WASHINGTON — According to some reports, America's fifth-generation stealth aircraft doesn't excel at dogfighting.

But fortunately, the F-35 Lightning II is not built for dogfighting.

While some analysts have argued that the air-to-air-combat capabilities of the F-35A won't match some of its peer aircraft, pilots who spoke to Business Insider pointed out that the US's fifth-generation fighter is designed in such a way that dogfighting may be an afterthought.

"If you were to engage an F-35 in say, a visual dogfight capability," US Air Force Brig. Gen. Scott Pleus began, "the capabilities of the F-35 are absolutely eye-watering compared to a fourth-generation fighter."

"The airplane has unbelievable maneuvering characteristics that make it completely undefeatable in an air-to-air environment," said Pleus, who has 153 flight hours in the F-35A and is the director of the F-35 integration office.

"So if it's a long-range contact, you'll never see me and you'll die, and if it's within visual-range contact you'll see me and you're gonna die and you're gonna die very quickly."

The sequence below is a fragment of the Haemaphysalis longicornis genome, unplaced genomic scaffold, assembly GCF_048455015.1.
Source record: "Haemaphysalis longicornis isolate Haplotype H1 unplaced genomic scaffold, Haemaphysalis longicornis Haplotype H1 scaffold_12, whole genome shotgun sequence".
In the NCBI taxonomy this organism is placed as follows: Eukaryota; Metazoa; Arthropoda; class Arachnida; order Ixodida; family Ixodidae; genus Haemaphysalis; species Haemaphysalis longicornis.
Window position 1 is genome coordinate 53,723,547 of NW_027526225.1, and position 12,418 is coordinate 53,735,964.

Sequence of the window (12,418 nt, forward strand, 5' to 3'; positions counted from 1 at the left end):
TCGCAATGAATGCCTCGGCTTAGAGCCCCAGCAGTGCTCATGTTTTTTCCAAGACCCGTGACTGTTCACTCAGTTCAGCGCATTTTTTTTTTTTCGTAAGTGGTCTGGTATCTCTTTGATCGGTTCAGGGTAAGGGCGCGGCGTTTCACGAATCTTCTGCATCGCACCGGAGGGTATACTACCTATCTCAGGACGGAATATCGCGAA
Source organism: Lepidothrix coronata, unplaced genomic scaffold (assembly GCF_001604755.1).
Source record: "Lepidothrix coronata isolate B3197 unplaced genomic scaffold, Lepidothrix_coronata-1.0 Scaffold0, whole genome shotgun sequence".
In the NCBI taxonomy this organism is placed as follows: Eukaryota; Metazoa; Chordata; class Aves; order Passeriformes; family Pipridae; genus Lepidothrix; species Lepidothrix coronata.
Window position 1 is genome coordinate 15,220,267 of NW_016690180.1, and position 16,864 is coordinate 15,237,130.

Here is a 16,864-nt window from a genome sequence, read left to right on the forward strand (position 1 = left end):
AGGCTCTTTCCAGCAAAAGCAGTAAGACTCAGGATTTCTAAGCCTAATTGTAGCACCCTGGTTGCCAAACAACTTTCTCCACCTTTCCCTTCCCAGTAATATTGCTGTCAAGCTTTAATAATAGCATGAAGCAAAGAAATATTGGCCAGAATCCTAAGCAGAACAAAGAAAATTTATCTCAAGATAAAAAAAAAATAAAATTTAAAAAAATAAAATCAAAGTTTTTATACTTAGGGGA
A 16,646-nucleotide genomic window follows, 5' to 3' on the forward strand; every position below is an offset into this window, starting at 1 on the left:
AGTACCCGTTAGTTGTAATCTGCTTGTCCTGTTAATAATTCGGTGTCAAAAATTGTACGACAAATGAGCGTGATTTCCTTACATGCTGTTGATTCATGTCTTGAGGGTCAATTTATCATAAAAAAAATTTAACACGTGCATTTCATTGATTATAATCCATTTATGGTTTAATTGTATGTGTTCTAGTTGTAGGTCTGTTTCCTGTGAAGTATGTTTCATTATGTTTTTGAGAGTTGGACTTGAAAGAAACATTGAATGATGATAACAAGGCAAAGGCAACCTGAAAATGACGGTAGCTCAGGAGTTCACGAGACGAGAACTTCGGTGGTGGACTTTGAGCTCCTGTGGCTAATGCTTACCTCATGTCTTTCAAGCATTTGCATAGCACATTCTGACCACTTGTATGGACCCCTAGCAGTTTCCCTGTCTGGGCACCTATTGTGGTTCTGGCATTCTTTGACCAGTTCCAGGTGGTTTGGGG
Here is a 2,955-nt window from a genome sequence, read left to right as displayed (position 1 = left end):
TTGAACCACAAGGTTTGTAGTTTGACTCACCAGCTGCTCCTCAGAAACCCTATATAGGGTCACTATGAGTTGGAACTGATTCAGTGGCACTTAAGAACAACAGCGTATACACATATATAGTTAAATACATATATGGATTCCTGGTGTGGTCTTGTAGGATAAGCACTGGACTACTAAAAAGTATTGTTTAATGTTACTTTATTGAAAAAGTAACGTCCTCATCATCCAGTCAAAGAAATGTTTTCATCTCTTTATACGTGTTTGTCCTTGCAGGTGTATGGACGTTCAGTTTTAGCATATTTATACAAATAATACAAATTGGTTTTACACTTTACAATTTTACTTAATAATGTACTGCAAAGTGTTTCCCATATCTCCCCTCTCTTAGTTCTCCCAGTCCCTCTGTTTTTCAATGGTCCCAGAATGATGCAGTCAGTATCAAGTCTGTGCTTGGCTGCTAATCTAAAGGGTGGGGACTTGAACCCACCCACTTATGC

Pleus, a former commander of the 56th Fighter Wing at Luke Air Force Base and a command pilot with just north of 2,200 flight hours, F-35 "is leaps and bounds ahead of anything else in the world today."

"The best thing about flying against an F-35, from the F-35 perspective is, you never knew I was there," US Air Force Brig. Gen. Scott Pleus, director of the F-35 integration office, told Business Insider.

"You literally would never know I'm there,"

"I flew the F-35 against other fourth-generation platforms and we killed them and they never even saw us."

-----
http://finance.yahoo.com/news/arguing-w ... 00069.html
Previous

Return to General F-35 Forum

Who is online

Users browsing this forum: No registered users and 22 guests